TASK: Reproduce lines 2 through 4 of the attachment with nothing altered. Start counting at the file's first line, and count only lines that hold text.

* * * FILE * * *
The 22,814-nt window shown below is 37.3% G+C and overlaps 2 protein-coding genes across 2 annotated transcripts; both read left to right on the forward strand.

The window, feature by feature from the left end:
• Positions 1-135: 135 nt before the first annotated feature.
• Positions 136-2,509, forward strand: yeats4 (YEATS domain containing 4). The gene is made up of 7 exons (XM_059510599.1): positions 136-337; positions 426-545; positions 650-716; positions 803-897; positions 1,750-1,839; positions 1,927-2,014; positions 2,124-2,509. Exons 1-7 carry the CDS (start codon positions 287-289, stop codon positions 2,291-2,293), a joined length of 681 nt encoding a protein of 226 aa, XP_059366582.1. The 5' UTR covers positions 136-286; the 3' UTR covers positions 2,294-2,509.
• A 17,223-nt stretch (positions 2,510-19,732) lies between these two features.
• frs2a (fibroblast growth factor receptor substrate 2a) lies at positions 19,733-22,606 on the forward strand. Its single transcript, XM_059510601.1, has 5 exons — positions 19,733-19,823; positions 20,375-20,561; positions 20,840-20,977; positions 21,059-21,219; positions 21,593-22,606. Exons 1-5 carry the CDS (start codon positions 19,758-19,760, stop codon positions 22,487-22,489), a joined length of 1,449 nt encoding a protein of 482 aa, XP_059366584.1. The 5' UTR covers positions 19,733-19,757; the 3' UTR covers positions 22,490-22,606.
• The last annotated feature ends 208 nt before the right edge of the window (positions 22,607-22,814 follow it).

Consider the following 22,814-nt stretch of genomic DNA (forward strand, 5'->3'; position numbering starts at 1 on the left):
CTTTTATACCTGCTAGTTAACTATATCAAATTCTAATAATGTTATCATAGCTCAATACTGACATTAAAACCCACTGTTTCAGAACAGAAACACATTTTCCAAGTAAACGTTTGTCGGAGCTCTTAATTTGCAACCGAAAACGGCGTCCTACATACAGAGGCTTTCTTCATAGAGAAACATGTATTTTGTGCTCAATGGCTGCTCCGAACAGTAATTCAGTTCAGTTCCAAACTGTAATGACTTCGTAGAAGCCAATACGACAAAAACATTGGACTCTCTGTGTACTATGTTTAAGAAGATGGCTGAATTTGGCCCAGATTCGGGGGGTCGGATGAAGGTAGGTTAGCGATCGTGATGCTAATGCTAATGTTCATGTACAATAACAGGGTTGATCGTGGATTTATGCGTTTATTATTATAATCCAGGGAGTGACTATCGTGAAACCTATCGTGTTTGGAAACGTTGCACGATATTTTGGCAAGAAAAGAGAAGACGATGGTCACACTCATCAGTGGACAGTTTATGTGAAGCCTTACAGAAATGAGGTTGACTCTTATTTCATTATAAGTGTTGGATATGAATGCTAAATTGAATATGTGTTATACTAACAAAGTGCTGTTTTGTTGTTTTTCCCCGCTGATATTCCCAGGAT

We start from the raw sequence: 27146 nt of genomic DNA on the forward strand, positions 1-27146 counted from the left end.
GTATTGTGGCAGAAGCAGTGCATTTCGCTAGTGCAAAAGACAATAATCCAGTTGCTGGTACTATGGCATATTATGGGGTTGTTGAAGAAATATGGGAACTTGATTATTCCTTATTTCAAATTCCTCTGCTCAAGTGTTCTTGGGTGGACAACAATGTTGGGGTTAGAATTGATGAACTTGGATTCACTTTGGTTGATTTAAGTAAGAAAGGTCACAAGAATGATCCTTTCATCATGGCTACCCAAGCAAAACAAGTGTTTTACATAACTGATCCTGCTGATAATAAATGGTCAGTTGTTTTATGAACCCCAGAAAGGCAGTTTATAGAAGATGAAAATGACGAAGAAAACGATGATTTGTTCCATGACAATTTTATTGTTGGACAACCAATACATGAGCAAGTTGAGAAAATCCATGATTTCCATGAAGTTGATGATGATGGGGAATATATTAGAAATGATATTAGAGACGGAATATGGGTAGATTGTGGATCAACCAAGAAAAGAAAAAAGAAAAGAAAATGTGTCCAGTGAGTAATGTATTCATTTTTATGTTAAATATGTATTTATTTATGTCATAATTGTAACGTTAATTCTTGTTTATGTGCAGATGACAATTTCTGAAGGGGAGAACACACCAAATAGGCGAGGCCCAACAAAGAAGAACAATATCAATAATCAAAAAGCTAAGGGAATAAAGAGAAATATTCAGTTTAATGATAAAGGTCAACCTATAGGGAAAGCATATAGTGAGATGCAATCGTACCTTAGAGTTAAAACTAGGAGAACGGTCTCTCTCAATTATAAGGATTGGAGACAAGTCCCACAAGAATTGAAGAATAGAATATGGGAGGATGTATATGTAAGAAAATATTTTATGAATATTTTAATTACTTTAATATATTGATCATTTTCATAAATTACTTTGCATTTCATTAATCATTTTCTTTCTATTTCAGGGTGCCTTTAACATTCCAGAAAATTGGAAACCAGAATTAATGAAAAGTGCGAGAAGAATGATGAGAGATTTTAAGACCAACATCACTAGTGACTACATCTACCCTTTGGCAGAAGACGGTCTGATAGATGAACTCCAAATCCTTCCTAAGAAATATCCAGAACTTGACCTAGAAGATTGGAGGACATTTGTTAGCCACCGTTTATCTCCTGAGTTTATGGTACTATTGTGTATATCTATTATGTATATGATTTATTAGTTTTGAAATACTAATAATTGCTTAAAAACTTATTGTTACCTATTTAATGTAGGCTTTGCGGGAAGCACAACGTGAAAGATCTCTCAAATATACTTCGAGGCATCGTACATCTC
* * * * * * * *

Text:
The window, feature by feature from the left end:
• Positions 1-135: 135 nt before the first annotated feature.
• Positions 136-2,509, forward strand: yeats4 (YEATS domain containing 4). The gene is made up of 7 exons (XM_059510599.1): positions 136-337; positions 426-545; positions 650-716; positions 803-897; positions 1,750-1,839; positions 1,927-2,014; positions 2,124-2,509. Exons 1-7 carry the CDS (start codon positions 287-289, stop codon positions 2,291-2,293), a joined length of 681 nt encoding a protein of 226 aa, XP_059366582.1. The 5' UTR covers positions 136-286; the 3' UTR covers positions 2,294-2,509.